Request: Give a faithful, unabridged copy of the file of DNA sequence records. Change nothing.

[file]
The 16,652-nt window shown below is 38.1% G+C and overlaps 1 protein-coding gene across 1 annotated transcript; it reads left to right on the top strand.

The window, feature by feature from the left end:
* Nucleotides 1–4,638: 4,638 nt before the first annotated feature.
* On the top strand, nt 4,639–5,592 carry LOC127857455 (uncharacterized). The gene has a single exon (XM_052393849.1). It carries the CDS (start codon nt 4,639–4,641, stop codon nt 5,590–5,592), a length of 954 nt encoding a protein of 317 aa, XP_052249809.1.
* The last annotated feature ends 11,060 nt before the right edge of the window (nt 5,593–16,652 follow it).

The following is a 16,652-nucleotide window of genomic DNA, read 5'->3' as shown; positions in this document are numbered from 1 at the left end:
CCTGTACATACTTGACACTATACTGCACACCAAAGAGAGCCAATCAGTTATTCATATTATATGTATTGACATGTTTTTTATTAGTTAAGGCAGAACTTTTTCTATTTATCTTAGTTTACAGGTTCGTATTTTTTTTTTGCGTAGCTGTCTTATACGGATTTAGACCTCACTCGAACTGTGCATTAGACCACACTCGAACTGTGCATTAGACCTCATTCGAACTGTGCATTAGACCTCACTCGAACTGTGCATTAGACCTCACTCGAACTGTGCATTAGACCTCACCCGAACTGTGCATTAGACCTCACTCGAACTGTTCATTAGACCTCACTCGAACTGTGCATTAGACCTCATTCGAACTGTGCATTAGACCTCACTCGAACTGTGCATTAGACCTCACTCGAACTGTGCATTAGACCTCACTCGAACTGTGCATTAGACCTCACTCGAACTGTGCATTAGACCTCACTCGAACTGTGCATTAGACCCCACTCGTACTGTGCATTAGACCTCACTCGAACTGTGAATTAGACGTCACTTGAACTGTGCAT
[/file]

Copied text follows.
The 16,652-nt window shown below is 38.1% G+C and overlaps 1 protein-coding gene across 1 annotated transcript; it reads left to right on the top strand.

The window, feature by feature from the left end:
* Nucleotides 1–4,638: 4,638 nt before the first annotated feature.
* On the top strand, nt 4,639–5,592 carry LOC127857455 (uncharacterized). The gene has a single exon (XM_052393849.1). It carries the CDS (start codon nt 4,639–4,641, stop codon nt 5,590–5,592), a length of 954 nt encoding a protein of 317 aa, XP_052249809.1.
* The last annotated feature ends 11,060 nt before the right edge of the window (nt 5,593–16,652 follow it).

The following is a 16,652-nucleotide window of genomic DNA, read 5'->3' as shown; positions in this document are numbered from 1 at the left end:
CCTGTACATACTTGACACTATACTGCACACCAAAGAGAGCCAATCAGTTATTCATATTATATGTATTGACATGTTTTTTATTAGTTAAGGCAGAACTTTTTCTATTTATCTTAGTTTACAGGTTCGTATTTTTTTTTTGCGTAGCTGTCTTATACGGATTTAGACCTCACTCGAACTGTGCATTAGACCACACTCGAACTGTGCATTAGACCTCATTCGAACTGTGCATTAGACCTCACTCGAACTGTGCATTAGACCTCACTCGAACTGTGCATTAGACCTCACCCGAACTGTGCATTAGACCTCACTCGAACTGTTCATTAGACCTCACTCGAACTGTGCATTAGACCTCATTCGAACTGTGCATTAGACCTCACTCGAACTGTGCATTAGACCTCACTCGAACTGTGCATTAGACCTCACTCGAACTGTGCATTAGACCTCACTCGAACTGTGCATTAGACCTCACTCGAACTGTGCATTAGACCCCACTCGTACTGTGCATTAGACCTCACTCGAACTGTGAATTAGACGTCACTTGAACTGTGCAT